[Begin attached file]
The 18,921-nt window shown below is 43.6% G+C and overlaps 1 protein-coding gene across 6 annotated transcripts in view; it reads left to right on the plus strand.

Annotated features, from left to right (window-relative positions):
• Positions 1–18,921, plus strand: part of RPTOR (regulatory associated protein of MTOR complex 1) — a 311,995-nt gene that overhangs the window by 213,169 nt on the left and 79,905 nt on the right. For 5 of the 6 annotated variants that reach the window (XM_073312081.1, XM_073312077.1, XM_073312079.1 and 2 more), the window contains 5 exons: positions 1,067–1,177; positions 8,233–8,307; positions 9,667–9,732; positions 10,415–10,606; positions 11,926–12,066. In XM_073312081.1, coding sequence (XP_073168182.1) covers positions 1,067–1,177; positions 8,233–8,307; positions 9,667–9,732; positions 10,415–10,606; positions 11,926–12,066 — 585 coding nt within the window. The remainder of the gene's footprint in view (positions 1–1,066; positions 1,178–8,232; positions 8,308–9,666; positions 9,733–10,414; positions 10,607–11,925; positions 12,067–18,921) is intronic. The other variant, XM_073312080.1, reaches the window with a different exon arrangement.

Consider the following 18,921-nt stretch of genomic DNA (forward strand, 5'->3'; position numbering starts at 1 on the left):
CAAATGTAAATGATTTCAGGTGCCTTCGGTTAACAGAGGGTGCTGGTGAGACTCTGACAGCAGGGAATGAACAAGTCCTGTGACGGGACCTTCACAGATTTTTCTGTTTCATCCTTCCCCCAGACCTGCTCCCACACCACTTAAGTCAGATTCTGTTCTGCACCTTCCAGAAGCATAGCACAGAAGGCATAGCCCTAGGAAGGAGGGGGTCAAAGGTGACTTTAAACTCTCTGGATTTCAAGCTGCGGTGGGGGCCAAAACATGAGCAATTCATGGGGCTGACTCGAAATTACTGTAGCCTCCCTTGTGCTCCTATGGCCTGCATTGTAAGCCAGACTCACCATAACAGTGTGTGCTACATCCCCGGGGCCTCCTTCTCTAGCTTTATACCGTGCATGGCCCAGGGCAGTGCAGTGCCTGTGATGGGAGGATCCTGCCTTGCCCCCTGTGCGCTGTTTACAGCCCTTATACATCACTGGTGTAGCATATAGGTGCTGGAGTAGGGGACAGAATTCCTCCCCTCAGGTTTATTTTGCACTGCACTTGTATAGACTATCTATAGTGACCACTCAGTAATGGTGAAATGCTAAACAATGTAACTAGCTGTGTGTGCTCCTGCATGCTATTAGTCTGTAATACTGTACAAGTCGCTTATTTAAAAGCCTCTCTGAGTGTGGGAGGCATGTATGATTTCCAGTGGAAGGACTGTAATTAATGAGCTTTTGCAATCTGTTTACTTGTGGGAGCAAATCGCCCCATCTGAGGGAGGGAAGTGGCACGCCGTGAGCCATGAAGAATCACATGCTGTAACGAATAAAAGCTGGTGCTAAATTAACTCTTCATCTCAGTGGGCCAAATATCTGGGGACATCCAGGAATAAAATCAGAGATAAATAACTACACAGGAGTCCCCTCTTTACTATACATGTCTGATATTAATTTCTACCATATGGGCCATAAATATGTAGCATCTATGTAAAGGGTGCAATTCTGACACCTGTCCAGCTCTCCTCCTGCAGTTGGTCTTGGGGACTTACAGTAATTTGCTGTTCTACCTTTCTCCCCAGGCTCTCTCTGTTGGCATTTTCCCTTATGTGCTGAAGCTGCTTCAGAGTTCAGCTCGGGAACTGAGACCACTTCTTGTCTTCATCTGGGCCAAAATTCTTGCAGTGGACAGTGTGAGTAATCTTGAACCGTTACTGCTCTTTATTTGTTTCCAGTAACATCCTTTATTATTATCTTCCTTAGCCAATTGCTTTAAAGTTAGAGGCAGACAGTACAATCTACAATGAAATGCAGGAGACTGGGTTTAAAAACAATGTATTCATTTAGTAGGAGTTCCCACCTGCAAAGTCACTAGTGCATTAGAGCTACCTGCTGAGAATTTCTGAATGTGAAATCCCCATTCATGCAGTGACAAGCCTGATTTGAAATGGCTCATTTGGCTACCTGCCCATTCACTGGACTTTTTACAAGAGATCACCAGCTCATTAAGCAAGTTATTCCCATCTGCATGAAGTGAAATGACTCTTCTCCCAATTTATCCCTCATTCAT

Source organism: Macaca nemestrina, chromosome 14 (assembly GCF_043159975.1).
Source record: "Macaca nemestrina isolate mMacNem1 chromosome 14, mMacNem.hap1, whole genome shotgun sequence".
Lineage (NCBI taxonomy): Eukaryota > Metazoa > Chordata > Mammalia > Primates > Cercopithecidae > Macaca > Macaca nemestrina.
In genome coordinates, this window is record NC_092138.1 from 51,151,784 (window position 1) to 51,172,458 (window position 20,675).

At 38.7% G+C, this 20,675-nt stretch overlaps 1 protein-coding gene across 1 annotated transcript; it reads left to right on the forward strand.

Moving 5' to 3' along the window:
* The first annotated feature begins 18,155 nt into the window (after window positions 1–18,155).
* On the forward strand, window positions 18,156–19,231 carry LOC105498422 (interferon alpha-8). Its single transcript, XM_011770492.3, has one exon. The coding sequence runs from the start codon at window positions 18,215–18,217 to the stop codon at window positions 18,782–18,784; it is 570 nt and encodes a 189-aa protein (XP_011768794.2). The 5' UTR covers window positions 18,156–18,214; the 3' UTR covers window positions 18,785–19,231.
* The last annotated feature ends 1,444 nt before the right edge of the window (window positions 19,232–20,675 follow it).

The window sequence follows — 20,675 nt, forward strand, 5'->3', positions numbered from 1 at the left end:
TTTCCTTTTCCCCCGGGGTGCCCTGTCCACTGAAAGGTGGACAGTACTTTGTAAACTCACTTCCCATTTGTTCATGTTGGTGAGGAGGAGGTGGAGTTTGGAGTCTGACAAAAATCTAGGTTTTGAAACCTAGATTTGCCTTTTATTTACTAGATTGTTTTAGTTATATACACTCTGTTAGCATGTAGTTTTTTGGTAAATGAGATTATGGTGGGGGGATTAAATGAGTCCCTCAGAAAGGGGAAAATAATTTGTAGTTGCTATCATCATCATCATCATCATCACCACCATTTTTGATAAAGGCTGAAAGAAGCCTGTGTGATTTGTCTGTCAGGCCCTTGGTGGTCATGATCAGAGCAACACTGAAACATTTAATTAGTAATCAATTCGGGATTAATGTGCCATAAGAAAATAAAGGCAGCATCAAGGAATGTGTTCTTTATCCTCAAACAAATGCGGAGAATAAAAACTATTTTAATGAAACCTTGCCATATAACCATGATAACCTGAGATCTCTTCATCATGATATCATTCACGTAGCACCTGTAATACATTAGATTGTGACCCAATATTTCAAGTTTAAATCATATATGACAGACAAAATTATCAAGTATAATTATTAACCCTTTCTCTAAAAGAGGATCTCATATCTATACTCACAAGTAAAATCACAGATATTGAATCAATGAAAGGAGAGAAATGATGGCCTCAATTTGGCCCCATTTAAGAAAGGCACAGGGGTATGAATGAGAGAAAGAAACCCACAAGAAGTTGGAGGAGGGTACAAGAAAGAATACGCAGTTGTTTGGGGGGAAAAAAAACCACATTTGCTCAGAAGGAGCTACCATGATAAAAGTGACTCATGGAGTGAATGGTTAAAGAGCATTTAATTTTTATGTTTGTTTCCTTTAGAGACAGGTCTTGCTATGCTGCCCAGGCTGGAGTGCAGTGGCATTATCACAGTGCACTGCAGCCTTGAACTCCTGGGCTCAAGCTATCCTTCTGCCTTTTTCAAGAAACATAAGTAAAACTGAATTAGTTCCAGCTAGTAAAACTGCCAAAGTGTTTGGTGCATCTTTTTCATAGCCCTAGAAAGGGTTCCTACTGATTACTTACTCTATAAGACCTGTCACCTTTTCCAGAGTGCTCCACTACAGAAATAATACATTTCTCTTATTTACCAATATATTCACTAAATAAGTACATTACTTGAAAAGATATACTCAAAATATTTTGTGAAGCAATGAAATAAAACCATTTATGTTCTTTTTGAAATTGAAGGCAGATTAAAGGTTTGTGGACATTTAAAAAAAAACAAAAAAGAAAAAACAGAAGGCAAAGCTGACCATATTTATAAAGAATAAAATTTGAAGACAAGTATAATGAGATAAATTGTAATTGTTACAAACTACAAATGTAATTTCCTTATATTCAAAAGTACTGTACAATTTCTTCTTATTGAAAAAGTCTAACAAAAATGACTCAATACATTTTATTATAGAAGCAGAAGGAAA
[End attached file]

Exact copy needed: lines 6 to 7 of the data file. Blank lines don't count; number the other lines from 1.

Source organism: Macaca nemestrina, chromosome 14 (assembly GCF_043159975.1).
Source record: "Macaca nemestrina isolate mMacNem1 chromosome 14, mMacNem.hap1, whole genome shotgun sequence".